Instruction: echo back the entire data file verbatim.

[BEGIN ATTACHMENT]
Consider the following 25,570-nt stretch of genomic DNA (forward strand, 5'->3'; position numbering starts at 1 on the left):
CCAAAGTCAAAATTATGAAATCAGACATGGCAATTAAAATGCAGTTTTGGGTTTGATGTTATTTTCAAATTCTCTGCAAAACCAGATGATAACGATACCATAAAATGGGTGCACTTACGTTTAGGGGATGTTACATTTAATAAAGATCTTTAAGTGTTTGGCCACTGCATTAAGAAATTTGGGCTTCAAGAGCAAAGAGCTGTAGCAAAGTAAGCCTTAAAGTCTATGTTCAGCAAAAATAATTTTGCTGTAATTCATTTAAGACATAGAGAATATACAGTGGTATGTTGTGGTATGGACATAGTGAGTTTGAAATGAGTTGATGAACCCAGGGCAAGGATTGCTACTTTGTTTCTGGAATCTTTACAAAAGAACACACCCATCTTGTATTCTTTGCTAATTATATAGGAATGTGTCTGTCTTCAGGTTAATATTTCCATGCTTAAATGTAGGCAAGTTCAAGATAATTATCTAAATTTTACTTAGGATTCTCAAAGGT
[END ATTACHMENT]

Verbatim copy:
Consider the following 25,570-nt stretch of genomic DNA (forward strand, 5'->3'; position numbering starts at 1 on the left):
CCAAAGTCAAAATTATGAAATCAGACATGGCAATTAAAATGCAGTTTTGGGTTTGATGTTATTTTCAAATTCTCTGCAAAACCAGATGATAACGATACCATAAAATGGGTGCACTTACGTTTAGGGGATGTTACATTTAATAAAGATCTTTAAGTGTTTGGCCACTGCATTAAGAAATTTGGGCTTCAAGAGCAAAGAGCTGTAGCAAAGTAAGCCTTAAAGTCTATGTTCAGCAAAAATAATTTTGCTGTAATTCATTTAAGACATAGAGAATATACAGTGGTATGTTGTGGTATGGACATAGTGAGTTTGAAATGAGTTGATGAACCCAGGGCAAGGATTGCTACTTTGTTTCTGGAATCTTTACAAAAGAACACACCCATCTTGTATTCTTTGCTAATTATATAGGAATGTGTCTGTCTTCAGGTTAATATTTCCATGCTTAAATGTAGGCAAGTTCAAGATAATTATCTAAATTTTACTTAGGATTCTCAAAGGT